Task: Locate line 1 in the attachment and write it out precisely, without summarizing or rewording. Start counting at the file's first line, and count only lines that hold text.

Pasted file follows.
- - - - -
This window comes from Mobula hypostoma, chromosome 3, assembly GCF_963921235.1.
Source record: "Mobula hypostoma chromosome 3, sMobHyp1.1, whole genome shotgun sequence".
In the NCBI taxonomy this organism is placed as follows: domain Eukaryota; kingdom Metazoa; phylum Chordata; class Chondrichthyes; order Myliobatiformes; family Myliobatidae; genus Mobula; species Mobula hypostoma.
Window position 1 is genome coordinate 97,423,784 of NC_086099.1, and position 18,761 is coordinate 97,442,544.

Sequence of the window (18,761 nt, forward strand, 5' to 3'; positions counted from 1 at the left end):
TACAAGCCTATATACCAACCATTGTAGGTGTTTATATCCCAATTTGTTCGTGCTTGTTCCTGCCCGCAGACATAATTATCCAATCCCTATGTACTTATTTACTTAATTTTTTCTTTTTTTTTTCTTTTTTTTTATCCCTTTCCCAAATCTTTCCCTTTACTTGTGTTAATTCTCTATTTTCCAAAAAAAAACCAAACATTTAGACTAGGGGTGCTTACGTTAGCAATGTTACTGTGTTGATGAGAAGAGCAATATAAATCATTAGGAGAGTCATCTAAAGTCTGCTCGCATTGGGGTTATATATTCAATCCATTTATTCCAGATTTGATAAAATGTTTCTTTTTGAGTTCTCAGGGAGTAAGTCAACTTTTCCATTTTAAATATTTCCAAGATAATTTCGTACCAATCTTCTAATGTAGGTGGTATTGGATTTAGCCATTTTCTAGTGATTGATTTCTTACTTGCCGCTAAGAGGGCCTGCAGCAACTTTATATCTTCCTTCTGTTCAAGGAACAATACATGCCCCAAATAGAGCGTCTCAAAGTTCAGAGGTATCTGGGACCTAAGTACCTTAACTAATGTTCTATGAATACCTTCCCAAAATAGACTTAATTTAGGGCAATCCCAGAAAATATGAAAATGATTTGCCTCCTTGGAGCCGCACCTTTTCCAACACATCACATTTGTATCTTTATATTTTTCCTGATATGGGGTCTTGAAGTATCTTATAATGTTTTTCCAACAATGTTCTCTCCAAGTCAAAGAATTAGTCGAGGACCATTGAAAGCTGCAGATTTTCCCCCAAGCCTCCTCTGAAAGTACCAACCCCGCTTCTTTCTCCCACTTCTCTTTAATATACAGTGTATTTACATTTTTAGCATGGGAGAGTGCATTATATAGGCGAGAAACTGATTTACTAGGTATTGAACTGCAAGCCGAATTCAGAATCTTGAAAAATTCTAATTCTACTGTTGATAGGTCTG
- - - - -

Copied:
This window comes from Mobula hypostoma, chromosome 3, assembly GCF_963921235.1.